In the end, front garden week became a turf war between old school grandeur and razzmatazz.
Deb and Andy’s glitzy steps that lit up like Michael Jackson’s Billie Jean video clip and El’ise and Matt’s eye for heritage details made their front gardens stand head and shoulders above their neighbours’ more budget offerings.
Ultimately, tradition triumphed over tinsel, and it was El’ise and Matt who ended up driving off in their prize — a new VW Tigaun.
“We never win anything,” El’ise and Matt exclaimed as they accepted the keys to their new vehicle. Clearly forgetting that they had actually won the previous week’s challenge.
Andy wisely pointed out that everybody deserved to win cars after putting in the hard yards to get their front yards ready for judging.
Grandads Mitch and Mark not only worked hard in the final week, they partied hard too.
As the final judgment day loomed, Mitch didn’t need to style the place to look like the morning after a wild party, it looked like it of its own accord after the boys let their place live up to its party pad reputation by inviting all their tradespeople around for a wild night.
As the boys partied, everyone else got busy painting into the wee hours. Tess, who has understandably worried that potential buyers for their property could be put off by the prospect of living next to a party house, was quick to reassure viewers that she couldn’t hear a single sound from Mitch and Mark’s knees-up.
After spending the night on the tiles, it was back to laying actual tiles for Mitch and Mark. But not before Mitch gave us all an eyeful with a nudie run, or should that be a sprint into action when he discovered it was time to get cracking with the last day of work?
It was the same for Jesse, not on baring his bottom to a prime-time audience, thankfully, but on getting down and dirty to get his tiles down.
Never one to shy away from hard work (with a sideline of big noting) Jesse pushed himself to his absolute limit to get all his tiling done in time. Unlike Mitch and Mark, he has single-handedly tiled and laid all the floors at his house. One hundred days later and he was but a shadow of his former confident self.
“I feel like I am 50 years older than I am,” he moaned.
“My back is sore. My knees are sore. I am slow when I walk places. I used to create a draft, like Mel, when I moved but now I waddle.”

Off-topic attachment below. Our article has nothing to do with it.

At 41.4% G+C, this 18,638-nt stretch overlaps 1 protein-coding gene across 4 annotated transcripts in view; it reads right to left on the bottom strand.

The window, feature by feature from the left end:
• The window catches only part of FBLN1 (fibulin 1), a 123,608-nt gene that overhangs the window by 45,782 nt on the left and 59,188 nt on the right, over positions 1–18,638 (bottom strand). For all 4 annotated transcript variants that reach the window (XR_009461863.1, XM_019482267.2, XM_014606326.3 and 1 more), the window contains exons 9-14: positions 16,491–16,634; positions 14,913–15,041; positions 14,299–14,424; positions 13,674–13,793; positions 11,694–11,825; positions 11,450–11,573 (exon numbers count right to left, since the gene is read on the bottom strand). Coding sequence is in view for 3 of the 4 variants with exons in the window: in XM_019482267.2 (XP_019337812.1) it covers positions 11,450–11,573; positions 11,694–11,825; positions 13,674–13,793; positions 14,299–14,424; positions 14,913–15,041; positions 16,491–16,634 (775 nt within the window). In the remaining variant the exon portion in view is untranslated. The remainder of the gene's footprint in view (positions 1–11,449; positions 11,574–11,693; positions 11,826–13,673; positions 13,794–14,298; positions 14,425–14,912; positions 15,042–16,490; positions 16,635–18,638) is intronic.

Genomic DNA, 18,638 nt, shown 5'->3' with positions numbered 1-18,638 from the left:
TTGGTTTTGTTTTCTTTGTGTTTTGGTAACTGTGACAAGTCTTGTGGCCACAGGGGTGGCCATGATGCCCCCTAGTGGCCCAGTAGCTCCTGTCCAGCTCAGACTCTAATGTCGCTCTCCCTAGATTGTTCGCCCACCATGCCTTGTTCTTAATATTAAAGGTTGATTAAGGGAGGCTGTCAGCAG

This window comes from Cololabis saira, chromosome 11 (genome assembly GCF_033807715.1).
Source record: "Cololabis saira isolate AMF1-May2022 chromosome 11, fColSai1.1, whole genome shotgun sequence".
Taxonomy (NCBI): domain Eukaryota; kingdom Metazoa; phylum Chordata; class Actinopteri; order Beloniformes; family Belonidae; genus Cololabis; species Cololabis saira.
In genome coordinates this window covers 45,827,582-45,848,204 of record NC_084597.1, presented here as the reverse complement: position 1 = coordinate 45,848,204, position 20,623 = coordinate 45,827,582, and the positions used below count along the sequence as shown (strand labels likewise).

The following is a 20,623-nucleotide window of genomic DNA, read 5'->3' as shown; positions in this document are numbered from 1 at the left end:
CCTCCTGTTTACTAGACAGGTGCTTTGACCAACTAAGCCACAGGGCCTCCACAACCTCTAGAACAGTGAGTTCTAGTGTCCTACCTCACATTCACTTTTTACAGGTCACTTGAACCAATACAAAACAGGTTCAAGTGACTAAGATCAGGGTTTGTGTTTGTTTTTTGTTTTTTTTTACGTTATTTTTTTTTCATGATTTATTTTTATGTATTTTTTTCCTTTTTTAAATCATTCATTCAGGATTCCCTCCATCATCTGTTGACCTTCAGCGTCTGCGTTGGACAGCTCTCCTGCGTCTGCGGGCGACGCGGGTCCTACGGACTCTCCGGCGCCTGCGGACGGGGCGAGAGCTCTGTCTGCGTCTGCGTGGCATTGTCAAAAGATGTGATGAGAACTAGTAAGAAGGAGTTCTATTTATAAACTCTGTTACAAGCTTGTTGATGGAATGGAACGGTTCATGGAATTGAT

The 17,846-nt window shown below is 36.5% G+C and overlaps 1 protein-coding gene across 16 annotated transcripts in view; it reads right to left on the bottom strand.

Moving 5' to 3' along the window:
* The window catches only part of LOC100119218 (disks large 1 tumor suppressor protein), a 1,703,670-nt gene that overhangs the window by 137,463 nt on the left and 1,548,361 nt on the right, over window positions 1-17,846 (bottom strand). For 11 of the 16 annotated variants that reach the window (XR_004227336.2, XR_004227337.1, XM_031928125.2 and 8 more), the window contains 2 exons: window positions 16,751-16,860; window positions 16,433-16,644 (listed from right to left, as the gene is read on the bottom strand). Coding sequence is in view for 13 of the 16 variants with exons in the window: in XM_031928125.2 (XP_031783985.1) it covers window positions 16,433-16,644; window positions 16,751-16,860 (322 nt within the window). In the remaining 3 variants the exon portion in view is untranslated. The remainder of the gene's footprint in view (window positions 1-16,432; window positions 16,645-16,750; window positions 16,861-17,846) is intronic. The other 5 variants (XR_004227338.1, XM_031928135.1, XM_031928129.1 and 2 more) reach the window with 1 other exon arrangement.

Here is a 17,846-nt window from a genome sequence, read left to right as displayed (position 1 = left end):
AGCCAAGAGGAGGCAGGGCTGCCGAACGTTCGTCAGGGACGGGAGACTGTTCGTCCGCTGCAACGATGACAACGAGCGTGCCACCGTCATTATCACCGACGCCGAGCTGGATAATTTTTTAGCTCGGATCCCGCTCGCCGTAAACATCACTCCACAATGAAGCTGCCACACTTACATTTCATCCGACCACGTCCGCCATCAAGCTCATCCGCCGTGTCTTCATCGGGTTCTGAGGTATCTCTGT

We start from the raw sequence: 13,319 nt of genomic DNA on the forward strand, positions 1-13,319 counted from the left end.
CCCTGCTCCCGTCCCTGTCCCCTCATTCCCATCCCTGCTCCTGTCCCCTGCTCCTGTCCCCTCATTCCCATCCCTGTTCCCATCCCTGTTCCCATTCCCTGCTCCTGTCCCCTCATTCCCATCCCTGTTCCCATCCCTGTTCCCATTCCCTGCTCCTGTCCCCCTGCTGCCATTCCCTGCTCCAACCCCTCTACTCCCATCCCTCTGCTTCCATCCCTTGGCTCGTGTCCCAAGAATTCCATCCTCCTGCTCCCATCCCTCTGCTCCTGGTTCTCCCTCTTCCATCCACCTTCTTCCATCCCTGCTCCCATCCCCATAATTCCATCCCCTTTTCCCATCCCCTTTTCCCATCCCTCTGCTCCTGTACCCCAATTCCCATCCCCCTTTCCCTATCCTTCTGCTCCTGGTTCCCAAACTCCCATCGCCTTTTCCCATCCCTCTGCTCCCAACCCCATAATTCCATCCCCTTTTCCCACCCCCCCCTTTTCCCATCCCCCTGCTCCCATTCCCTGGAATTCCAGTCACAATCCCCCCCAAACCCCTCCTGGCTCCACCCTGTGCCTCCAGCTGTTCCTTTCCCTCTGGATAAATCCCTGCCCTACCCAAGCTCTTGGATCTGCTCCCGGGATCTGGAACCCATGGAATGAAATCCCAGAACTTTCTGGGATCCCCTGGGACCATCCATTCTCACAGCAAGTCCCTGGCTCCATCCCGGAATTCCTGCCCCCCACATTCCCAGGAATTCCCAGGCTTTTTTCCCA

The last hurdle also nearly broke Andy.
With their lift out of operation, Andy spent most of the day running up and down three flights of stairs moving furniture in and out of their master bedroom, which Deb had decided to upgrade using some of their surplus funds (nice for some).
Unfortunately, Andy took a tumble while ferrying a chair and fell down a flight injuring his leg in the process.
As he fell backwards, the chair still held aloft above his head, Andy said just one thing went through his mind.
“As I was falling, I was trying to keep away from the already painted wall because I didn’t want to paint the f***er again!” he confided. Now that is dedication. Or the ultimate sign of laziness to put one’s body on the line to avoid some extra work.
Of course, as with any ending (especially the reality TV kind) there was plenty of time for reflection (and some video packages to remind viewers of what we have loved and hated about this year’s contestants).
Mitch had a moment of clarity during this period remarking:
“All through the filming of the program I have been wondering who the evil person is and now I have reflected back on some of my comments.” Cue video packages of him mocking El’ise’s make-up, ranting about Jesse’s lack of brains and his plans to destroy Tess and Luke in revenge for spa-gate.
“We had a vision of how we wanted to represent ourselves and that all went out the window on day two. And then the real, the good, bad and the ugly came through.”
Mitch, to his credit, doesn’t shirk away from what he has said and done during the immense pressure of renovating a house under the glare of the reality TV spotlight.
“When you can’t find the evil one, you soon realise that it must be you,” he laughed.
“I am not going to deny anything or say that I was set up because I wasn’t set up. It was me. And if you don’t like it, well I am sorry, but I can’t rewrite it.”
And thank goodness for that because, good, bad and ugly, Mitch and all his fellow competitors have been jolly entertaining to watch. Bring on auction day!
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